I’m not the biggest fan of games which utilise cards as their main mechanic, they are usually overly complicated and often confuse me. However, although Book of Demons revolves around crawling through dungeons, organising a collection of cards to aid you along the way, the concept is rather simple and is no different to equipping various weapons and armour in an RPG game. I became slightly obsessed with this papercraft adventure game over the last week, a game which I had no knowledge of up until I was sent it for review.
Published by 505 Games and developed by Thing Trunk, with help from SONKA, Book of Demons is a super addictive game which you’ll be hooked to as soon as you begin your journey. Filled with humour, action, strategy, and procedural adventures, even after you’ve finished the main campaign you’ll want to carry on playing within the never-ending mode. But, let’s not jump the gun, allow me to explain what I loved about this game (and also what I think needs to be adjusted)…
Book of Demons takes place in the fabled Paperverse, a land inhabited by what can only be described as papercraft people. You’ve returned to a small town only to find that they are in dire need of help as the dungeons below their peaceful home have become the breeding ground for demons and satanic creatures, beasts who have slaughtered, kidnapped and chased away all but a few of the townsfolk. After a little persuading from the delightful barmaid, you agree to help them out and become the exterminator to their pests.
What started as a simple request for an upset local quickly turns into a massive adventure which takes you through a maze, the catacombs, and even Hell itself! You’ll make your way through procedurally generated dungeons which progressively become harder as the amount of enemies increases along with the unit types and strength. Not only will you face lowly minion scum, but you’ll also have to man-up against numerous bosses which would love to see your blood splattered against the walls and your body torn into pieces.
Once you’ve made it through the three themed hallways of death, you’ll unlock the Freeplay mode, a mode which lets you continue forever, choosing various options to customise your experience and prolong your journey into the unknown. I can’t recall exactly but I believe my first playthrough, from beginning to completing Hell, took me around 15-20 hours on the normal difficulty – if you’re going for the platinum then you can easily expect to be playing for around four or five times this length due to certain trophies and requirements (and a spot of RNG).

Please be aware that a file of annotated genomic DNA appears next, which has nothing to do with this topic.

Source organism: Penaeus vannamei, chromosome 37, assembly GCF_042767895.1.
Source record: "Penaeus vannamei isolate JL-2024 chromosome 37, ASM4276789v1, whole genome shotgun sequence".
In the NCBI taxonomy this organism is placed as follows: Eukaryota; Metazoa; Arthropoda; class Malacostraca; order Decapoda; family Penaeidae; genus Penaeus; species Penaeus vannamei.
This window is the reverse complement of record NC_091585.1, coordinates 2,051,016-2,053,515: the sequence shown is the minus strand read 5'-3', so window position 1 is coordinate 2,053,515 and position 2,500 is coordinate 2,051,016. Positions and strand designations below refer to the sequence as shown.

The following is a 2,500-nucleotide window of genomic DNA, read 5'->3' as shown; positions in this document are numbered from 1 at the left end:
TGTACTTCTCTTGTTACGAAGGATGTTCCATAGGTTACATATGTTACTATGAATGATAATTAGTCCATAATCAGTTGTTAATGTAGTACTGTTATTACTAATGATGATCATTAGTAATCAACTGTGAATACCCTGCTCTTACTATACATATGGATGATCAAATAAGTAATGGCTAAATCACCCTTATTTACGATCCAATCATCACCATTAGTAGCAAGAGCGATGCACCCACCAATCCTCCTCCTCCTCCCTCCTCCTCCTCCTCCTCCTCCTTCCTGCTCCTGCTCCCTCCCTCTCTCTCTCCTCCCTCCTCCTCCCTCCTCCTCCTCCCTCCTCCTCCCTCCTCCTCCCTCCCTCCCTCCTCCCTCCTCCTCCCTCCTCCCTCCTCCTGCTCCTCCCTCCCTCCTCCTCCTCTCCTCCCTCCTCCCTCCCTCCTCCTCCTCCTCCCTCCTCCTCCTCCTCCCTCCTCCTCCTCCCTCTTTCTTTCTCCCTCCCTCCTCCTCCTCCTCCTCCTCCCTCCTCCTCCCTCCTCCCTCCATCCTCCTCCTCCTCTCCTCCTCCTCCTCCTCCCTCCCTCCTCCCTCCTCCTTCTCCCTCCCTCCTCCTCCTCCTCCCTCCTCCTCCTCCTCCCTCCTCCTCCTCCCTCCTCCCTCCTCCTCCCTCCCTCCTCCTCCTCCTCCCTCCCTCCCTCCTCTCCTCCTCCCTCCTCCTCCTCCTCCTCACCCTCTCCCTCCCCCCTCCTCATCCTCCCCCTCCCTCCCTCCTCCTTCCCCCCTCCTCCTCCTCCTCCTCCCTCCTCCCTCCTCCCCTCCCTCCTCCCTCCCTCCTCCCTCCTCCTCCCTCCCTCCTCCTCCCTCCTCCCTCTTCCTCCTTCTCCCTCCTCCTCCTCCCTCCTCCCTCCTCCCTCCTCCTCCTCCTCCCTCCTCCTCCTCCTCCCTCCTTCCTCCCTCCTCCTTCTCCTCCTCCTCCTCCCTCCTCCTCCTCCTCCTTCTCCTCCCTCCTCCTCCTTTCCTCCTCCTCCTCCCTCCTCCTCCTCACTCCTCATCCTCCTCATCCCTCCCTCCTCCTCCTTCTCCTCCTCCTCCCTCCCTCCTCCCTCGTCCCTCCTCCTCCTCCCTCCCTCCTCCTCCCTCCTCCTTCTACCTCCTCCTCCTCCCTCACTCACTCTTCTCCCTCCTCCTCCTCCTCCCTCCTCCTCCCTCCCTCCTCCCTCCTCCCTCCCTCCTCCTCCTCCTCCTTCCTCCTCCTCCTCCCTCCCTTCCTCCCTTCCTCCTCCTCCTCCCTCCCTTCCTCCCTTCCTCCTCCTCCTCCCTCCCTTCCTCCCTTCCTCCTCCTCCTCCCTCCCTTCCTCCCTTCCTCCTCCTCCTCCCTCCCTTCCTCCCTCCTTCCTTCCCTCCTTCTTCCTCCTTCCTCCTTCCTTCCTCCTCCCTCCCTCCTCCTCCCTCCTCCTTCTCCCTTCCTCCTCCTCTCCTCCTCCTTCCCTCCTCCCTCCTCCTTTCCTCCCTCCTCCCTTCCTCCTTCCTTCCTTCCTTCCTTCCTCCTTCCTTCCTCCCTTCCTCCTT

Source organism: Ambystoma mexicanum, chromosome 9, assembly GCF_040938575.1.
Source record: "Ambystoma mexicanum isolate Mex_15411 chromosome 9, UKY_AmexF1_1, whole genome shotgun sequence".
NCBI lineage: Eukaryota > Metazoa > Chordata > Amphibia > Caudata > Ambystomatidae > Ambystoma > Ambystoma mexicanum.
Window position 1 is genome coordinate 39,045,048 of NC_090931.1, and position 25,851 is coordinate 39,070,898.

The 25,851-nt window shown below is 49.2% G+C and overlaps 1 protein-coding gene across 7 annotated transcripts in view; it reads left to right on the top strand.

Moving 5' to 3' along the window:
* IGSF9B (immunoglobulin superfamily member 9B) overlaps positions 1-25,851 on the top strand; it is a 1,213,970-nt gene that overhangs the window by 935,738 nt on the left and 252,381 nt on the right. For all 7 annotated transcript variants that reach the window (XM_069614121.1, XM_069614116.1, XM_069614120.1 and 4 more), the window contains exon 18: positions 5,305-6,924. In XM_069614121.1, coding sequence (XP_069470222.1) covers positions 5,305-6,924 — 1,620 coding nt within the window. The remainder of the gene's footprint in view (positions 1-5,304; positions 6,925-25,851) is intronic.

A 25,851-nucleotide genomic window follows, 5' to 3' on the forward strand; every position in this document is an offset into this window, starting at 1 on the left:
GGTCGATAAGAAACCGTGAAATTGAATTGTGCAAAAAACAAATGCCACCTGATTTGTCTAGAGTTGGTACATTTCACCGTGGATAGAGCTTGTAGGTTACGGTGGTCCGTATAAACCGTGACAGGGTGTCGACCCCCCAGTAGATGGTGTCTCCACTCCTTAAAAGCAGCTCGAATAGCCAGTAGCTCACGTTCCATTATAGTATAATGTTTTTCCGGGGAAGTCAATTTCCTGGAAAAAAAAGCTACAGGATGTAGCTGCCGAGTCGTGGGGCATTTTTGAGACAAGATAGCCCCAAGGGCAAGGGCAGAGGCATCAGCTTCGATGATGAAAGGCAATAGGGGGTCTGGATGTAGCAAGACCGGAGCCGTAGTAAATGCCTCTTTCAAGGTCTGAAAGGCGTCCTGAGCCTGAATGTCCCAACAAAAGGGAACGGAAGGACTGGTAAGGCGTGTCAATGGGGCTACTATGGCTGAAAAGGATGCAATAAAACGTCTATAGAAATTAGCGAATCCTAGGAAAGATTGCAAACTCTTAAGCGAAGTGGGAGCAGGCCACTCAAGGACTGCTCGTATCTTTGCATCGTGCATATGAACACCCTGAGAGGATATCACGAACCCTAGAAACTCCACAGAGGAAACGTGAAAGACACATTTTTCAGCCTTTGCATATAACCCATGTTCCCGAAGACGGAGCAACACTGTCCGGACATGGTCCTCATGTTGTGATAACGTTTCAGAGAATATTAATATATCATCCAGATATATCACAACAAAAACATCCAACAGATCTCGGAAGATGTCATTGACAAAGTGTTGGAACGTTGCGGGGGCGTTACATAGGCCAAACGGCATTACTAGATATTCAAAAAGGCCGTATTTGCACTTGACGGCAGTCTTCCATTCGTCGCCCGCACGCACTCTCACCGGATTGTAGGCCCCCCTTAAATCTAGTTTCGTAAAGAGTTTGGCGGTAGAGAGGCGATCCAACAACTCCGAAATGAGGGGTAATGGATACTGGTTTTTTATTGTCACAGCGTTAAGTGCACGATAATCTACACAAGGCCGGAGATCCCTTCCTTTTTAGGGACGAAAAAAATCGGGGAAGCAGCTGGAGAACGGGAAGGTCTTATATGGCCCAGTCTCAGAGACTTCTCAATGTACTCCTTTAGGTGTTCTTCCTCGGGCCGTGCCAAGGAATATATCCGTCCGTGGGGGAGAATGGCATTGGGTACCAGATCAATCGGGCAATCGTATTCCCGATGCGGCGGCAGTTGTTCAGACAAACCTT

I love the various mechanics within Book of Demons, it’s all rather simplistic yet strategic at the same time. Once you enter a dungeon, you walk around set paths – you can explore the entire area but you can’t leave the track, just like a train. Your objective is to find the staircase and leave the floor your on so that you can proceed. However, the game encourages you to kill all the enemies on the floor, wipe out all the bosses, open all chests, and pick up all the items and gold the deceased demons drop during death.
The protagonist auto-attacks as you move around, shooting a projectile if they’re in range but far away, and melee attacking if they get up in your face. But, you can hold Cross to provide a constant stream of attacks one after another (which is much faster) at the expense of being unable to move. You can also use the aforementioned card system to line up a bunch of spells (both offensive and defensive) which can be called upon to help you out as long as you have enough mana.
The gameplay is very simple but it does take a while to get used to, due to the standing still whilst attacking mechanic, but you’ll soon become accustomed to it and easily slaughter anything that moves. Although you can’t actually upgrade your weapon in order to make life easier, you do still level up which unlocks more health or mana points, as well as have the ability to upgrade your cards to provide more support whilst in battle. So, although progression is a little limited when looking from the outside, it has enough to ensure you constantly feel like a badass – until you’ve completed the main game…
You can pick from three protagonists once you reach level 5 with the warrior. These are the warrior, mage and rogue. Each one has their own weapons, rate of attack, style, and even a set of unique cards which only they will find whilst exploring. Surprisingly, and a welcomed feature, you have three save slots per protagonist, rather than simply three save slots for all of them combined. This makes switching between the various styles and adventures incredibly easy and efficient.
The actual story of the game doesn’t change along with the person you pick, which is a shame, but you’ll find yourself forced to play as all three if you’re going for the platinum as that’s one of the long trophies – completing the game as all three and collecting all off each of their cards, cards which are dropped at random and each one has multiple variations. You also need to get at least one character up to level 50, a feat which is going to be incredibly difficult. You see, I completed the game at level 30 which meant I had earnt, let’s say, about 350k experience points so far. To get to level 31 I now had to earn another 350k!